Call to level the field
Deeply rooted in government’s role as the equalizer, they also should work to correct things that could cause the market to fail—market failures.
Without getting too technical here, i suffice to say that one such market failure comes in the forms of externalities (the spill-over effect that is a cost or benefit that is not reflected in prices).
In a broad sense, an industry that has a negative spillover effect such as pollution of the environment would often be taxed, which would be termed as internalizing the externality.
An industry that has a positive externality is often subsidized.
Looking at positive externalities, one common example could be found in vaccinations. When one person is vaccinated, the benefit is not only for that individual, but for all those around him who don’t have to worry about contracting any communicable disease.
Naturally, it’s is very difficult to come to a precise dollar amount for such positive spillovers; and often cost-benefit analyses would use surrogate market values.
Continuing with the inoculation example, if you consider the fact that healthy folks can work and the sick cannot, we could essentially take into account the incomes that are maintained because those who come in contact with the immunized person are less likely to get sick and have to miss work for a week or more. That would mean a week or more of reduced productivity and other associated costs.
In the same way, the BBA has recently sent a letter to Minister of State Hon. Edmund Castro, who has specific responsibility for transport, to ask for subsidies in the form of duty free importation of parts and equipment and lower fuel rates. They have also asked for their fares to be increased from 8 to 16 cents in light of the high price of diesel fuel.
Like the inoculation example, thousands of Belizeans rely on public transportation to get to work, school and even to leisure activities everyday. If the government would take a surrogate value of what losses would be recorded if all bus companies would unanimously declare a strike for just one work/school week, its value would easily come into view.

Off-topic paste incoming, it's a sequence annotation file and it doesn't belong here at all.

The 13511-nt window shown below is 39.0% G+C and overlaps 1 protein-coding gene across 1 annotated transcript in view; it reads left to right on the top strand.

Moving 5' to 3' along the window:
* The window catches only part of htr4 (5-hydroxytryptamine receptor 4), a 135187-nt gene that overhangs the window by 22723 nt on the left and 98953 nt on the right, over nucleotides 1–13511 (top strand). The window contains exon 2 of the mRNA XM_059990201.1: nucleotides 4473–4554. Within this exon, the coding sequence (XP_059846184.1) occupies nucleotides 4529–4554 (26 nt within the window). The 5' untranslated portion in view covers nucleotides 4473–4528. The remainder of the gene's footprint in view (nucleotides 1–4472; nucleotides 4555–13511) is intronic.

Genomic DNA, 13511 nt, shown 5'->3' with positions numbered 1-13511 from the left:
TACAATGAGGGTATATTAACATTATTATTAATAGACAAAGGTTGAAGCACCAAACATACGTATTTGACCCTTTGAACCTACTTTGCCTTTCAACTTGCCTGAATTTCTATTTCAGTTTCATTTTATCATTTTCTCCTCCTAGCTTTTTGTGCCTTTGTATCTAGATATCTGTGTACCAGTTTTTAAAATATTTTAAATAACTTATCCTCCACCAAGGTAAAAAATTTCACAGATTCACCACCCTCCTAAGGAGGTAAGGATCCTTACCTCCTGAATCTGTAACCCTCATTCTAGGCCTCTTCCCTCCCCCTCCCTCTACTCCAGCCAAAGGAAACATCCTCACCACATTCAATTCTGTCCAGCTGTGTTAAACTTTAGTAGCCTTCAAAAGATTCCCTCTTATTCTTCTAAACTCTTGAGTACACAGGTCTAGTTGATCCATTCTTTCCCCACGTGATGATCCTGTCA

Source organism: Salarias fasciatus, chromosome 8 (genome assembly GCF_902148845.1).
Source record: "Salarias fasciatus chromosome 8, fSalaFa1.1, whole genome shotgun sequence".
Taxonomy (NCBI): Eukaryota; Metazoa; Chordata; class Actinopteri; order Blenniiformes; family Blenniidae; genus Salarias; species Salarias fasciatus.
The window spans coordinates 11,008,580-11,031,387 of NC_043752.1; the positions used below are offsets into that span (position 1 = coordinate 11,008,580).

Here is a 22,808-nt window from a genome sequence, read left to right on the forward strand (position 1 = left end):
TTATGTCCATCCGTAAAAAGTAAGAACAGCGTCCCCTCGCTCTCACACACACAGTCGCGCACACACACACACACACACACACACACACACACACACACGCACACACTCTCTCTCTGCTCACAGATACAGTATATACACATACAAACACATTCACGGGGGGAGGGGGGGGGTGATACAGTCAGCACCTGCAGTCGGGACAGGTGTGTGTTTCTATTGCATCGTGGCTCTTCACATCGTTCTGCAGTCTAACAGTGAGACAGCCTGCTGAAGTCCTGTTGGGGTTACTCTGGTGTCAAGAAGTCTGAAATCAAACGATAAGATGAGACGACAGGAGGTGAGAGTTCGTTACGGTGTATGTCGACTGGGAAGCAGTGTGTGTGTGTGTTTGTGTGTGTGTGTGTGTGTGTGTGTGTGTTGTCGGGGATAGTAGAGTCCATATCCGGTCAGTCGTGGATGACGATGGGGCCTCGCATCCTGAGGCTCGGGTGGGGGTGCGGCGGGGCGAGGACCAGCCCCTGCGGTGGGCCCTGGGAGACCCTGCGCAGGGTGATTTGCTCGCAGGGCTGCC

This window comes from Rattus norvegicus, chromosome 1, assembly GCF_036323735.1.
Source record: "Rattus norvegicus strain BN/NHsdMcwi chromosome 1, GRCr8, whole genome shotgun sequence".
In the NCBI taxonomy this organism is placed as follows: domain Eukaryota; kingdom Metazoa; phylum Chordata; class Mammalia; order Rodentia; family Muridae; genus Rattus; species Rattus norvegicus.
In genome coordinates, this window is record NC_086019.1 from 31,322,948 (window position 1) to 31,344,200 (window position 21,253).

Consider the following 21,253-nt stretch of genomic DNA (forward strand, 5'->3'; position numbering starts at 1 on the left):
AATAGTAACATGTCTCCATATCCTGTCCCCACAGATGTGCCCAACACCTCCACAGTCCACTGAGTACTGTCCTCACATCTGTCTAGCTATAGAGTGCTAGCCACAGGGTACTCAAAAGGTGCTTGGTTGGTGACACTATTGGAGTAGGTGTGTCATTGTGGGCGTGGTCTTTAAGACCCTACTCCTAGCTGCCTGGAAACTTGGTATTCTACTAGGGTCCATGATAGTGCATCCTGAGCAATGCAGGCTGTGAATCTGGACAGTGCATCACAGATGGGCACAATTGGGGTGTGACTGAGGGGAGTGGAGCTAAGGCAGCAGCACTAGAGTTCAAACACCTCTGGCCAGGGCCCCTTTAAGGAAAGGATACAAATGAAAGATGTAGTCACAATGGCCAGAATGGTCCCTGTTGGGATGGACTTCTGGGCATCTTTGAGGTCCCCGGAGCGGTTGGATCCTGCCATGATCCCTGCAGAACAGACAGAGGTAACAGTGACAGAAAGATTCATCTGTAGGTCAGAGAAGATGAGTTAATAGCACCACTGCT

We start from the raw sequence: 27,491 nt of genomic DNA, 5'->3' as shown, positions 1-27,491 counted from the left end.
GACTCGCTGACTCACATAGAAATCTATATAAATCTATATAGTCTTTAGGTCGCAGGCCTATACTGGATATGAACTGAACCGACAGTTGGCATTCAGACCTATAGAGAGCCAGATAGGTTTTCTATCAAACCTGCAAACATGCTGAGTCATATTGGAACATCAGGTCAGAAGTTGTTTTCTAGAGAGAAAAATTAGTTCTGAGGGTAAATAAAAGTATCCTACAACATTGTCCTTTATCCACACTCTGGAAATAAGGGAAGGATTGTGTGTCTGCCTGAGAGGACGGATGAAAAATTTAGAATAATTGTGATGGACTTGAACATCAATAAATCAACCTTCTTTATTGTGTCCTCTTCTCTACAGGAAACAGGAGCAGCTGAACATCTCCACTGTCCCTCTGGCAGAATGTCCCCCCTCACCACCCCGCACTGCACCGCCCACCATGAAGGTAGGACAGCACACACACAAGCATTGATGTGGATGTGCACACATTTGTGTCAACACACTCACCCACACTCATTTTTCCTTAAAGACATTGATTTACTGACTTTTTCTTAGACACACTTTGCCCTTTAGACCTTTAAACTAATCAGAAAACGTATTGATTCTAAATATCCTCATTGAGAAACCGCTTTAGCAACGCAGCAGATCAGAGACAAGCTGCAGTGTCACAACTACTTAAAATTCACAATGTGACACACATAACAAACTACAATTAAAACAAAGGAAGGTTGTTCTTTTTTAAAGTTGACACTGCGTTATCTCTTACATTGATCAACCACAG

Of course, we all would hope the bus owners would never have to go to such extremes, but it’s interesting to see how this important industry is treated.
The bus owners are calling for a price increase. However, in these challenging economic times it would be difficult for the mother of four, the father five, the struggling farmer, the single mother or the student that has to commute from Benque to Belize City everyday to muster twice as much in bus fare, as is being requested.
But on the flip side the bus owners are saying they need to survive as well. Certainly, we would all agree with the Transport Board’s Chair Merlene Bailey-Martinez who told The Reporter that the bus owners’ subsidy request is “worth examining.”
We certainly look forward to seeing how the role of big brother government helps to objectively level the playing field for the hard-working men and women who either rely on or make up this industry, as well as the tens of thousands who rely on bus transportatio to get from one place to another.